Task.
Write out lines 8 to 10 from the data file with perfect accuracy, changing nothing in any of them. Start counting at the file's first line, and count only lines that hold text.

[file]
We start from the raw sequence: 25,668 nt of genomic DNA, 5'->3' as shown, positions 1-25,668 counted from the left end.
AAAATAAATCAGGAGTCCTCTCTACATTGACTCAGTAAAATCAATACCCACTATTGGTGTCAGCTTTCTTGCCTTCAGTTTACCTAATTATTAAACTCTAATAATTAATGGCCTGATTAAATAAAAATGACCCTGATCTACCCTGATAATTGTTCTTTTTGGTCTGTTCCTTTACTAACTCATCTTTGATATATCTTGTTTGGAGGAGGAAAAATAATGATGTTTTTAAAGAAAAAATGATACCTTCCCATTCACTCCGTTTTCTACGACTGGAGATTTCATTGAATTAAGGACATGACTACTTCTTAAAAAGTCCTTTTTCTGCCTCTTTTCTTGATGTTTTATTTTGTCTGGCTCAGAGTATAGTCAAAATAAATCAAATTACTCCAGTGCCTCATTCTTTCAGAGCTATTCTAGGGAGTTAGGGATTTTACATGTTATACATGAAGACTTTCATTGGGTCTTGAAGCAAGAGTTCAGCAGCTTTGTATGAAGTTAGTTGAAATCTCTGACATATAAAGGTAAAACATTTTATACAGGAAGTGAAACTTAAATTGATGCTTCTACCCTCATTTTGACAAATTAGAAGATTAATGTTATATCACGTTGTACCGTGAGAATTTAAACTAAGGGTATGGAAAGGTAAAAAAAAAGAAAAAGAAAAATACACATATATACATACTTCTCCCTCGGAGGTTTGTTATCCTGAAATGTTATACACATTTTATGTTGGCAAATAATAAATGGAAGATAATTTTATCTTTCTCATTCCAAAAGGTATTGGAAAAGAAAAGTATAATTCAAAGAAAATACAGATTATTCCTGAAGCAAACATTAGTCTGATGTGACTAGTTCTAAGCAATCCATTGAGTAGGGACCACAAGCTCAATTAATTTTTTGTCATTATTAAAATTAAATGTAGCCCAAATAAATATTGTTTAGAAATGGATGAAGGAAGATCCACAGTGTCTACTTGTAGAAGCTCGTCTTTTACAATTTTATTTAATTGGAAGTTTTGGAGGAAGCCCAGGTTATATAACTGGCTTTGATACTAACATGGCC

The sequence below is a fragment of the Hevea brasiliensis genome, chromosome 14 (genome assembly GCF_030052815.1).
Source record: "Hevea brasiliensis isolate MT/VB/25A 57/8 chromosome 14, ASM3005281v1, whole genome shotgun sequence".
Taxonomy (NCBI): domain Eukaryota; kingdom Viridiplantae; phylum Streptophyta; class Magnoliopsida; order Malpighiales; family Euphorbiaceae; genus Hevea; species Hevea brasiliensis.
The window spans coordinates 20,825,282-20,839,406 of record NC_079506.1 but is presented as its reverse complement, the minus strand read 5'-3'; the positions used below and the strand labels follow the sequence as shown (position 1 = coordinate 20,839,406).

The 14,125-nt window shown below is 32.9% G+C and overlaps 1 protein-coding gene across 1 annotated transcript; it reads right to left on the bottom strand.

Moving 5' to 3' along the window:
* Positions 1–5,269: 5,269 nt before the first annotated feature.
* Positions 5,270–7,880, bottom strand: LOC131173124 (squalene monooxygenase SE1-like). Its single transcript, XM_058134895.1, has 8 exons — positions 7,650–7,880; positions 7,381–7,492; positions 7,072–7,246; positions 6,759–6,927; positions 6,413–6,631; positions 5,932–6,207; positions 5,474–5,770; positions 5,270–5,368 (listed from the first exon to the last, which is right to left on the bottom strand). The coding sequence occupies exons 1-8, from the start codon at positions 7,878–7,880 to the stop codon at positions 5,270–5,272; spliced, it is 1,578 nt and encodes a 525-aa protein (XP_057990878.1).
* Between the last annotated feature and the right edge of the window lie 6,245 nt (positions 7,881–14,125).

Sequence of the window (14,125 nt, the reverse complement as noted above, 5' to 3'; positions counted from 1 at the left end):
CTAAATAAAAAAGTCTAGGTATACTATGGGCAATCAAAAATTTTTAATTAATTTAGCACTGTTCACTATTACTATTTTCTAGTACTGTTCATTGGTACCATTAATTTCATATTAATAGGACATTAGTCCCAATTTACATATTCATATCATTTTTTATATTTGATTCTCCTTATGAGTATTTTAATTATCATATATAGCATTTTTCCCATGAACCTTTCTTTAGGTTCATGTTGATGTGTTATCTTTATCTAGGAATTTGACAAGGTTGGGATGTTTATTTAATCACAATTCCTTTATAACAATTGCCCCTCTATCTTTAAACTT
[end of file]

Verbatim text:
Moving 5' to 3' along the window:
* Positions 1–5,269: 5,269 nt before the first annotated feature.
* Positions 5,270–7,880, bottom strand: LOC131173124 (squalene monooxygenase SE1-like). Its single transcript, XM_058134895.1, has 8 exons — positions 7,650–7,880; positions 7,381–7,492; positions 7,072–7,246; positions 6,759–6,927; positions 6,413–6,631; positions 5,932–6,207; positions 5,474–5,770; positions 5,270–5,368 (listed from the first exon to the last, which is right to left on the bottom strand). The coding sequence occupies exons 1-8, from the start codon at positions 7,878–7,880 to the stop codon at positions 5,270–5,272; spliced, it is 1,578 nt and encodes a 525-aa protein (XP_057990878.1).